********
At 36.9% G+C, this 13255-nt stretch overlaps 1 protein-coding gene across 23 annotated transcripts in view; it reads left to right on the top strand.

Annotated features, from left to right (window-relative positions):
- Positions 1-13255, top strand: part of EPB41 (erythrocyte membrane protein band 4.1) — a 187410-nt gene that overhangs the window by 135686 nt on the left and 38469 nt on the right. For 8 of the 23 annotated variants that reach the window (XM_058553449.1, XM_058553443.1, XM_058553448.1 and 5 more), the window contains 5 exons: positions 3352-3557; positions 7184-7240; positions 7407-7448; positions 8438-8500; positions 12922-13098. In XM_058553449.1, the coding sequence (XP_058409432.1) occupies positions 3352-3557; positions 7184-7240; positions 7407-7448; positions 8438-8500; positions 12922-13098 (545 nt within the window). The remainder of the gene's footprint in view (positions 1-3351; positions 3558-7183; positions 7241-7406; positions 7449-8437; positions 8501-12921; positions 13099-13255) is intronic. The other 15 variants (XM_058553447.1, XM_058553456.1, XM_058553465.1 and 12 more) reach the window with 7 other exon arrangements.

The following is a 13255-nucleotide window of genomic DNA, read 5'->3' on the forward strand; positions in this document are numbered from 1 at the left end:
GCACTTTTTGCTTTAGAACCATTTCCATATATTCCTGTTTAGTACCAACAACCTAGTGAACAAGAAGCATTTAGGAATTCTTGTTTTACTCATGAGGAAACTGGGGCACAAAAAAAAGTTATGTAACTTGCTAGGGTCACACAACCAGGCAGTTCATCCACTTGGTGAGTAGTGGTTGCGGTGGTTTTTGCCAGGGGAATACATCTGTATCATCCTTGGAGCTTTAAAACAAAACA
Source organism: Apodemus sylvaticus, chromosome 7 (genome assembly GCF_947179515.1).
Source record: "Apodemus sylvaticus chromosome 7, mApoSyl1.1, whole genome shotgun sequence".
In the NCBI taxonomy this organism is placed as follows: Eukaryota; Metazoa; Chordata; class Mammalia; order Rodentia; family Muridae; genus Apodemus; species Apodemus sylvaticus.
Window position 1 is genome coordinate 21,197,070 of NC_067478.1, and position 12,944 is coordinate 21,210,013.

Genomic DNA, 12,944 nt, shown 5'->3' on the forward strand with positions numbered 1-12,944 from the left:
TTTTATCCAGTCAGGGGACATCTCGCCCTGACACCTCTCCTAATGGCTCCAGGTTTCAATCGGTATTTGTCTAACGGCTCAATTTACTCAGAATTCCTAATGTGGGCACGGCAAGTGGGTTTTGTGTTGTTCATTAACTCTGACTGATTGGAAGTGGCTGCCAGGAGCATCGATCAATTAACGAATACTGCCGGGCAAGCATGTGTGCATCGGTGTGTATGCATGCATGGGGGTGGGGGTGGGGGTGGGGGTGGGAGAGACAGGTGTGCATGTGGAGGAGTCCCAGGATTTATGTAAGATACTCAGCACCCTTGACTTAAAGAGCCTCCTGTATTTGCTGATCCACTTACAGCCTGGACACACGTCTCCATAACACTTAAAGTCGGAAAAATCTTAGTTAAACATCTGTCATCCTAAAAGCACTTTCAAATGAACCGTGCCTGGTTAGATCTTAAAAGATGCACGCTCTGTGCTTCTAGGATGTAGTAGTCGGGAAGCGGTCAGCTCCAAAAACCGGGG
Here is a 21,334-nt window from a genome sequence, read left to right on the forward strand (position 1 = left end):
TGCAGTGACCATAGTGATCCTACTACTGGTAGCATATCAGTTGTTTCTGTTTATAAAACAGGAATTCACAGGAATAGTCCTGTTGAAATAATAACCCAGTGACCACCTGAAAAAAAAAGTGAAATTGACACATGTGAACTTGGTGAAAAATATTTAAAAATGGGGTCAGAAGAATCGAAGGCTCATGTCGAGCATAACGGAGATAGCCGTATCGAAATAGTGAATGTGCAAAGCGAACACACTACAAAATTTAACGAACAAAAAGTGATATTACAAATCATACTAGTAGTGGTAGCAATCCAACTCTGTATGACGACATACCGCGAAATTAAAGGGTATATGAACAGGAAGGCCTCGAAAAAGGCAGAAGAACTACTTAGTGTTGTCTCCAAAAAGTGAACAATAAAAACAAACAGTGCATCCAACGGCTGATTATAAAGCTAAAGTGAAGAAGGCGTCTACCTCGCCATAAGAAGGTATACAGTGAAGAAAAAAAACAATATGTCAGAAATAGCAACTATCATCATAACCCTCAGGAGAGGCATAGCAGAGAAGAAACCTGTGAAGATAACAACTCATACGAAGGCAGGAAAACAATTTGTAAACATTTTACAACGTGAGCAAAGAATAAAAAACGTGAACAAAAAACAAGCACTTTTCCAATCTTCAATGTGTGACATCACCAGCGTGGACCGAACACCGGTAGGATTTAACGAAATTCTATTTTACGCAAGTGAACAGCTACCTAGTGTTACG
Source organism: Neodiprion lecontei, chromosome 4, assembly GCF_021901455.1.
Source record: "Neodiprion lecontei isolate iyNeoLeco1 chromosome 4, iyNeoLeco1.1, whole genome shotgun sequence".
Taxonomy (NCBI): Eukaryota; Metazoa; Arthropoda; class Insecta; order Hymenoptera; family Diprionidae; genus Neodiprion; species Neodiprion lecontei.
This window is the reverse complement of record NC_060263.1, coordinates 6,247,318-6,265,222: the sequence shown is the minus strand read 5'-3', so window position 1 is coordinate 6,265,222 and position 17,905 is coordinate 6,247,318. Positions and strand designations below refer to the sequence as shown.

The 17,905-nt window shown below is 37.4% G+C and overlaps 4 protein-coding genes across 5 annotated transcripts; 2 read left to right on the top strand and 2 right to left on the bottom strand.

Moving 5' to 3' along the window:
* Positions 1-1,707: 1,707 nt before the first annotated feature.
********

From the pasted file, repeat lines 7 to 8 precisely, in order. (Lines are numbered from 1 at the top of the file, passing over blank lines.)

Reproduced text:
Source record: "Apodemus sylvaticus chromosome 7, mApoSyl1.1, whole genome shotgun sequence".
In the NCBI taxonomy this organism is placed as follows: Eukaryota; Metazoa; Chordata; class Mammalia; order Rodentia; family Muridae; genus Apodemus; species Apodemus sylvaticus.